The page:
Whether you are involved in a Divorce with minor children, a family support case, paternity case, or custody matters between individuals who are not married, custody will need to be determined.

Custody includes both legal and physical custody.  Legal custody involves decision-making authority as to the important decisions affecting the general welfare of the child.  This includes, for example, educational and medical decisions.  Legal custody can be joint or sole.  To have joint legal custody, the parents need to be able to cooperate and generally agree on important decisions affecting the general welfare of the child.

Physical custody describes where the child resides during any specific period of time.  Physical custody can also be joint or sole; however, in most situations, it is often more important to focus on the actual parenting time schedule rather than the term “physical custody.”

The Court determines custody by analyzing the best interests of the minor child according to the following factors:

  1. The love, affection, and other emotional ties existing between the parties involved and the child.

  2. The capacity and disposition of the parties involved to give the child love, affection, and guidance and to continue the education and raising of the child in his or her religion or creed, if any.

  3. The capacity and disposition of the parties involved to provide the child with food, clothing, medical care or other remedial care recognized and permitted under the laws of this state in place of medical care, and other material needs.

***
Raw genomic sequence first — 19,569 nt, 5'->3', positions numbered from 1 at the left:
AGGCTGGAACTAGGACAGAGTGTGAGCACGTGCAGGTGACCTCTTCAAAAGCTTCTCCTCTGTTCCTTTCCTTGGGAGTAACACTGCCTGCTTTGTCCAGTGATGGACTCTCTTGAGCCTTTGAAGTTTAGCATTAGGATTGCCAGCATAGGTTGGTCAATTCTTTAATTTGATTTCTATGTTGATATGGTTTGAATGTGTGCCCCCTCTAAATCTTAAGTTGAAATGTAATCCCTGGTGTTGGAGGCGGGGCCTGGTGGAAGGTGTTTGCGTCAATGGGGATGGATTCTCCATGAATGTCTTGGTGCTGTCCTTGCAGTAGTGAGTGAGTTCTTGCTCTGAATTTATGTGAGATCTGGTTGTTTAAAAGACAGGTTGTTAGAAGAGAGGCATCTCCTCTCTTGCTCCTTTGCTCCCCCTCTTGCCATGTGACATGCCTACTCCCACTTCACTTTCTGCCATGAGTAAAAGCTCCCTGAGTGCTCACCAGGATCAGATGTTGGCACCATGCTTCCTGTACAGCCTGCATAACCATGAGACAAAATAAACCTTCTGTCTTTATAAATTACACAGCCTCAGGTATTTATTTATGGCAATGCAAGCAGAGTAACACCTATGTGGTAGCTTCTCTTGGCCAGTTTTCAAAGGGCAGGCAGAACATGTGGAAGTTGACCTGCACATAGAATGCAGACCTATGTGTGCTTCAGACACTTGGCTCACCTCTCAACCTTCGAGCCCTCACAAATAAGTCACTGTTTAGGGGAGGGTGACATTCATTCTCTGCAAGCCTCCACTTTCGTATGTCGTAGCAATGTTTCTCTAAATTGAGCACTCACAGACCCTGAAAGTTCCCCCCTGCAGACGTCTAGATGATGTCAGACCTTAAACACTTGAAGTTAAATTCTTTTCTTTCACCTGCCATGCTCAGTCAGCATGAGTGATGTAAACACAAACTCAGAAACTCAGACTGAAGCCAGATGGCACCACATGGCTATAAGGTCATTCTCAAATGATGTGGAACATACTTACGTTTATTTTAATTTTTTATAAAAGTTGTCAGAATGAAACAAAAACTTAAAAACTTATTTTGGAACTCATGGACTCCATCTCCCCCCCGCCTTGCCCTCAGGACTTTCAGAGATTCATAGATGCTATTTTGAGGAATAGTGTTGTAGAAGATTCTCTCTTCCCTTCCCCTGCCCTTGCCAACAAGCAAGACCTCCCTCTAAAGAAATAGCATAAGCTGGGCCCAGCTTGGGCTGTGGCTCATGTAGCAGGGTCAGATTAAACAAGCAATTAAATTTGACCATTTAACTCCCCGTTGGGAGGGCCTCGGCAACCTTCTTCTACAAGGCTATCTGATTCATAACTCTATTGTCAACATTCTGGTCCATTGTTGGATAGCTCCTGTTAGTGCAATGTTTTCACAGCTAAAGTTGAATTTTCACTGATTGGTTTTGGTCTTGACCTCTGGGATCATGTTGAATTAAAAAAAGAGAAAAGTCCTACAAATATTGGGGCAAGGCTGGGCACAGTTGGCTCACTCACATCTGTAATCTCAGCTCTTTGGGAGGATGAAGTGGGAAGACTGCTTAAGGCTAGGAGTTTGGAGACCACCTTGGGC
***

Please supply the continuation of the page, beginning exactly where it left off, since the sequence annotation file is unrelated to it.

4. The length of time the child has lived in a stable, satisfactory environment, and the desirability of maintaining continuity.

  5. The permanence, as a family unit, of the existing or proposed custodial home or homes.

  6. The moral fitness of the parties involved.

  7. The mental and physical health of the parties involved.

  8. The home, school, and community record of the child.

  9. The reasonable preference of the child, if the court considers the child to be of sufficient age to express preference.

  10. The willingness and ability of each of the parties to facilitate and encourage a close and continuing parent-child relationship between the child and the other parent or the child and the parents.

  11. Domestic violence, regardless of whether the violence was directed against or witnessed by the child.

  12. Any other factor considered by the court to be relevant to a particular child custody dispute.

A previous Judgment or Order regarding custody may be modified only if there is a showing of proper cause or change of circumstances.  The changes must have occurred since the entry of the last custody order.  If this initial threshold is met, the Court must then determine if the modification will alter the child’s established custodial environment.  If yes, the Court must determine whether the change is in the child’s best interests based on a specific legal burden that depends on the circumstances. 

Custody can be a very complex issue, therefore, it is important that you consult with an attorney to better understand the law and your options as it relates to your situation. 

We welcome you to contact our office to schedule your confidential consultation.